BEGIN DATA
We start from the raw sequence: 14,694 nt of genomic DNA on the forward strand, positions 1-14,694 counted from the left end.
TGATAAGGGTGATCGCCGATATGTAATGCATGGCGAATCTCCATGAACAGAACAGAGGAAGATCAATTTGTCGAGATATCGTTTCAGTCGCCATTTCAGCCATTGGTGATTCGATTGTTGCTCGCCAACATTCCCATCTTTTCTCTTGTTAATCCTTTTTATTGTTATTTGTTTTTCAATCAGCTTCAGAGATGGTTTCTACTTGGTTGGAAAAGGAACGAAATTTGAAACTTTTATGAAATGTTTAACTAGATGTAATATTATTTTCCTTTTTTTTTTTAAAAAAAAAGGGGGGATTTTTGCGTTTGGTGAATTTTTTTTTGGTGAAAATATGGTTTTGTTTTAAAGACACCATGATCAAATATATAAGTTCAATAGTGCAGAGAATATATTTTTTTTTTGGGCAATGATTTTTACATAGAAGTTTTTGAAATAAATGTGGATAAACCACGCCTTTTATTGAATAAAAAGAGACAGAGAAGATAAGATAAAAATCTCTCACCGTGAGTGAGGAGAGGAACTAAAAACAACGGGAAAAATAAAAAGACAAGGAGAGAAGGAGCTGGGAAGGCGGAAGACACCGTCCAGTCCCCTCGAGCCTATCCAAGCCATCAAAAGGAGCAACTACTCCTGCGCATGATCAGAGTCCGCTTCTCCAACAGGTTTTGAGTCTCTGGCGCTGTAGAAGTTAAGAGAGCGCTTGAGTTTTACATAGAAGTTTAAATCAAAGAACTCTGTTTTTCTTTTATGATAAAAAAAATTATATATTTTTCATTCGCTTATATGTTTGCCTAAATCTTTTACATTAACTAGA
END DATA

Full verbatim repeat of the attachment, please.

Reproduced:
We start from the raw sequence: 14,694 nt of genomic DNA on the forward strand, positions 1-14,694 counted from the left end.
TGATAAGGGTGATCGCCGATATGTAATGCATGGCGAATCTCCATGAACAGAACAGAGGAAGATCAATTTGTCGAGATATCGTTTCAGTCGCCATTTCAGCCATTGGTGATTCGATTGTTGCTCGCCAACATTCCCATCTTTTCTCTTGTTAATCCTTTTTATTGTTATTTGTTTTTCAATCAGCTTCAGAGATGGTTTCTACTTGGTTGGAAAAGGAACGAAATTTGAAACTTTTATGAAATGTTTAACTAGATGTAATATTATTTTCCTTTTTTTTTTTAAAAAAAAAGGGGGGATTTTTGCGTTTGGTGAATTTTTTTTTGGTGAAAATATGGTTTTGTTTTAAAGACACCATGATCAAATATATAAGTTCAATAGTGCAGAGAATATATTTTTTTTTTGGGCAATGATTTTTACATAGAAGTTTTTGAAATAAATGTGGATAAACCACGCCTTTTATTGAATAAAAAGAGACAGAGAAGATAAGATAAAAATCTCTCACCGTGAGTGAGGAGAGGAACTAAAAACAACGGGAAAAATAAAAAGACAAGGAGAGAAGGAGCTGGGAAGGCGGAAGACACCGTCCAGTCCCCTCGAGCCTATCCAAGCCATCAAAAGGAGCAACTACTCCTGCGCATGATCAGAGTCCGCTTCTCCAACAGGTTTTGAGTCTCTGGCGCTGTAGAAGTTAAGAGAGCGCTTGAGTTTTACATAGAAGTTTAAATCAAAGAACTCTGTTTTTCTTTTATGATAAAAAAAATTATATATTTTTCATTCGCTTATATGTTTGCCTAAATCTTTTACATTAACTAGA